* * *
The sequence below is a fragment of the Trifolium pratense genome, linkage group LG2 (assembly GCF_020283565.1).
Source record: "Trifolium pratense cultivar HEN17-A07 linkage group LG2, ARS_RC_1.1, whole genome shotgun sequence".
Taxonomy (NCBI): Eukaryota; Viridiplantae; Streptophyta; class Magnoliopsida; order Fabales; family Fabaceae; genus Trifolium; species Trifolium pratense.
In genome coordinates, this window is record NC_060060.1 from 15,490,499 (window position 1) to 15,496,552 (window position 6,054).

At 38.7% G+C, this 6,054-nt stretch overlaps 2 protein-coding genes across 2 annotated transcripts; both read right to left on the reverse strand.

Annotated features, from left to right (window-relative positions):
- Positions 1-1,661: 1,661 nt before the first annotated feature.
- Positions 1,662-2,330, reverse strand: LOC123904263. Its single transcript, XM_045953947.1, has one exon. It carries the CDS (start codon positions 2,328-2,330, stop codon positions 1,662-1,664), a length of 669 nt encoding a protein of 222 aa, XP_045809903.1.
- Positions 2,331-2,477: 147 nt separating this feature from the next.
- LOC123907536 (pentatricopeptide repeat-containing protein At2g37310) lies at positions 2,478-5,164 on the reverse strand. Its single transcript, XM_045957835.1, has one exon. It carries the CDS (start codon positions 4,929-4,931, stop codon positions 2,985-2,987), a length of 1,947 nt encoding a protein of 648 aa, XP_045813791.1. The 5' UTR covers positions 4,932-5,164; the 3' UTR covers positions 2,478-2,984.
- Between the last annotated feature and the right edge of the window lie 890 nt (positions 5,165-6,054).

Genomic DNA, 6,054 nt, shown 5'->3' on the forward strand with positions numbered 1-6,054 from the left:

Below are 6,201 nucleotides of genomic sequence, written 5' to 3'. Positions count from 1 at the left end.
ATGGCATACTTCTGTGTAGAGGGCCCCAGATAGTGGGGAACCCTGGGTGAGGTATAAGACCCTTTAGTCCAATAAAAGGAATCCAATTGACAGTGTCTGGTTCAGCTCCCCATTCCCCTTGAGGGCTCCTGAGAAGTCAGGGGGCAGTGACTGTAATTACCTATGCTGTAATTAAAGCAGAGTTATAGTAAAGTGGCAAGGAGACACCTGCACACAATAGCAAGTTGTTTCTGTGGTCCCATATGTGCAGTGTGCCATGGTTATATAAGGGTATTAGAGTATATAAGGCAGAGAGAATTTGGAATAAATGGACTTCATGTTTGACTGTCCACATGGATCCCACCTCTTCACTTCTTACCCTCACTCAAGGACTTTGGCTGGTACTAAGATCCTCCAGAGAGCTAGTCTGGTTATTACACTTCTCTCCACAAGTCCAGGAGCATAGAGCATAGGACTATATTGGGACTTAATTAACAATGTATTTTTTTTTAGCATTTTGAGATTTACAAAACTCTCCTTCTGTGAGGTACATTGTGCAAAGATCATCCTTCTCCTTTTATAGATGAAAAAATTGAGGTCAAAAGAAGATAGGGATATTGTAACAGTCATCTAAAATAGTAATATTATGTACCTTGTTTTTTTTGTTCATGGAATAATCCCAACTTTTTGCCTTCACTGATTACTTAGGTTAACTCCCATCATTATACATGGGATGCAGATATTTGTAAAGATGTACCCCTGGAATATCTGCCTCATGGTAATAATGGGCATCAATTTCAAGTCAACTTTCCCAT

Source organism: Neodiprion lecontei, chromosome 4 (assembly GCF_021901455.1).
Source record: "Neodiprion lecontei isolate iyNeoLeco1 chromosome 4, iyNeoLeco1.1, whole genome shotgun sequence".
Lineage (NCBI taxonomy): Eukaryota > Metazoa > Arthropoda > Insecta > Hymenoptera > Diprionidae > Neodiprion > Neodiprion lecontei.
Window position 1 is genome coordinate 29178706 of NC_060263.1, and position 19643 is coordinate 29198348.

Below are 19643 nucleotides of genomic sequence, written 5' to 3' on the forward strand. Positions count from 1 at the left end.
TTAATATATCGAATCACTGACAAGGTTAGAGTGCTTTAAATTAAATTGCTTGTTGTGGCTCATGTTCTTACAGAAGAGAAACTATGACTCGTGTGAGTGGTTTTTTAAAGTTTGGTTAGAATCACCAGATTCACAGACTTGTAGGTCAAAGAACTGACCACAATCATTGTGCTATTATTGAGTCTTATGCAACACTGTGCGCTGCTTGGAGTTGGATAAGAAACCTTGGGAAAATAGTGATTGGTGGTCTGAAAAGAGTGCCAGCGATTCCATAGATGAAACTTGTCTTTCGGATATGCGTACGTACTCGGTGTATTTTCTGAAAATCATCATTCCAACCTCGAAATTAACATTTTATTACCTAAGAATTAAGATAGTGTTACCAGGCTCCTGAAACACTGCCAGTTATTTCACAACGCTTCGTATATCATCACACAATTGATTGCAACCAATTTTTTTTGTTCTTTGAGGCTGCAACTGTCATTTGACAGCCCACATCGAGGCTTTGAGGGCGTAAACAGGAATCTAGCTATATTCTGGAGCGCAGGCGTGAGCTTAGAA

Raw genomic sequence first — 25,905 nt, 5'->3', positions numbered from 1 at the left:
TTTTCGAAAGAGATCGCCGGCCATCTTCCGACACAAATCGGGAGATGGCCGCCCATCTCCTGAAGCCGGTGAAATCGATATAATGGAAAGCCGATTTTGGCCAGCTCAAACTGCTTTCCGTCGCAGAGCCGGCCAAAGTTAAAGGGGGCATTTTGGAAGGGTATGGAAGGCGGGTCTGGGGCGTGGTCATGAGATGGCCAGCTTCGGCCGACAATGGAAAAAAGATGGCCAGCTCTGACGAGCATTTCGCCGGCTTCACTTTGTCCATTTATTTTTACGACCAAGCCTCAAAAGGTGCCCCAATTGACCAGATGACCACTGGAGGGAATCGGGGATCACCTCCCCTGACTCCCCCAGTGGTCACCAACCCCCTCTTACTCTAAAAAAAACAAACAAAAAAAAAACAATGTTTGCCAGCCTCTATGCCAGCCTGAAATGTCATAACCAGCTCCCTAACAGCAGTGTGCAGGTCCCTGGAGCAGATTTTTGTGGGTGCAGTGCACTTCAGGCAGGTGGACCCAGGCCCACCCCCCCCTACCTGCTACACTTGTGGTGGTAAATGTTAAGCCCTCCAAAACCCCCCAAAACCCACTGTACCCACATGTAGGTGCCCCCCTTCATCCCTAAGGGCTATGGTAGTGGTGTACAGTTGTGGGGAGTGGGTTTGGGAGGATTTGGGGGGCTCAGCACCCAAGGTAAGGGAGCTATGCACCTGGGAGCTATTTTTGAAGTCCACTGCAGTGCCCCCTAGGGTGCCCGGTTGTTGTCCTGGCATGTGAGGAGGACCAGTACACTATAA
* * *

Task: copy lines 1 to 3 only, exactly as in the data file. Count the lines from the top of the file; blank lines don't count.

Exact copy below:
The sequence below is a fragment of the Trifolium pratense genome, linkage group LG2 (assembly GCF_020283565.1).
Source record: "Trifolium pratense cultivar HEN17-A07 linkage group LG2, ARS_RC_1.1, whole genome shotgun sequence".
Taxonomy (NCBI): Eukaryota; Viridiplantae; Streptophyta; class Magnoliopsida; order Fabales; family Fabaceae; genus Trifolium; species Trifolium pratense.